Boris Johnson / The Washington Post
Experts have identified the chemical weapon used in the March 4 Salisbury attack against former Russian spy Sergei Skripal and his daughter Yulia as novichok, a banned Soviet-era nerve agent. In response, UK Prime Minister Theresa May expelled 23 Russian diplomats. Britain’s Foreign Secretary Boris Johnson calls on the country’s allies to stand in solidarity and support saying, “All responsible nations share an obligation to take a principled stance against this behavior. Britain is striving to uphold the rules on which the safety of every country depends. I hope and believe that our friends will stand alongside us.”
David Ignatius / The Washington Post
Russian President Vladimir Putin is notorious for manipulating foreign powers, enabling widespread carnage in Syria, and compromising national elections – among other condemnable activities. But the recent chemical attack on a former Russian spy on UK soil is being termed an “international tripwire” from which Putin should proceed with caution. Ignatius argues that if the United States is serious about holding the Kremlin accountable for its transgressions, a coalition should be formed of NATO allies and the United Nations to inflict appropriate sanctions and strain – perhaps by targeting Russia’s vulnerable dependency on Saudi Arabia’s oil and gas dealings.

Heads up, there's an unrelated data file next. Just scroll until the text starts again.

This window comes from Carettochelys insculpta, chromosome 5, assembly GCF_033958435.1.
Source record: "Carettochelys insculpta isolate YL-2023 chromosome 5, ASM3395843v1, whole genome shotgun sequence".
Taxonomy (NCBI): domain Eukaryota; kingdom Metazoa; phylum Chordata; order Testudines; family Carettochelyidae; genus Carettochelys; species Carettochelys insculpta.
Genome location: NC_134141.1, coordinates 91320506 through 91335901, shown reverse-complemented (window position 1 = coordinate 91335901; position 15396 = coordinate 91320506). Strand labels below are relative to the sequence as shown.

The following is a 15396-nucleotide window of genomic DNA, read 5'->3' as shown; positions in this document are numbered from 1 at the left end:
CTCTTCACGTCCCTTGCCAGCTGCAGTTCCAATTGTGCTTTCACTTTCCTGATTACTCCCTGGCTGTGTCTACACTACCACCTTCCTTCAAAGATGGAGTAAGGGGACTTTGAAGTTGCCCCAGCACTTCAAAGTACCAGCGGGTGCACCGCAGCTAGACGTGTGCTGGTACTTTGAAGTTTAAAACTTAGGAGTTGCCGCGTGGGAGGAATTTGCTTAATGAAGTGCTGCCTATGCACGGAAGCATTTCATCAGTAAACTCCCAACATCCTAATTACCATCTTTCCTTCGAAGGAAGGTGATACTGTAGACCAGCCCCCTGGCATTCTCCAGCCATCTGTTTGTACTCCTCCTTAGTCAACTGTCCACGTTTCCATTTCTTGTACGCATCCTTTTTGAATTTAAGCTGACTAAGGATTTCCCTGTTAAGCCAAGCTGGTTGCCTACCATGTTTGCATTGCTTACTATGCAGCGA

Nicole Perlroth and David E. Sanger / The New York Times
The Department of Homeland security recently released more evidence of Russian cyberattacks targeting American and European nuclear power plants and water and electric systems, adding to evidence of meddling revealed last year. While American plants have not yet been sabotaged, intelligence agencies warn that the hackers have the foothold they need to shut down industrial infrastructure. As hostilities between the United States, European nations, and Russia escalate, the Russian cyberstrikes serve as an ominous warning of what is at stake.
Timothy Snyder / The Guardian
Snyder provides a lengthy, in-depth analysis of the changing global political climate. He explains a shift from the politics of inevitability, wherein there are “promises [of] a better future for everyone” to the politics of eternity, a system in which the “government cannot aid society as a whole, but can only guard against threats.” Eternity politicians generally seek to manipulate their constituents or belittle achievements made by others to improve human welfare. President Putin’s governing style employs all the characteristics of the politics of eternity, and given its impact on a global scale, it threatens the politics of inevitability in most western countries.
David E. Hoffman / The Washington Post
In October of 1986, President Ronald Reagan met with Soviet leader Mikhail Gorbachev in Reykjavik, Iceland without much preparation to discuss potential plans for the abolition of nuclear weapons. The deal fell apart, but the takeaway from the meeting lives on: “Know your adversary’s intentions and capabilities before stepping into the room. Improvisation can be smart and effective; but…there must be serious staffing to make sure gains are for real, and can be sustained.” As President Trump prepares for his meeting with North Korean leader Kim Jong-un, the moral of Reagan-Gorbachev is worth remembering.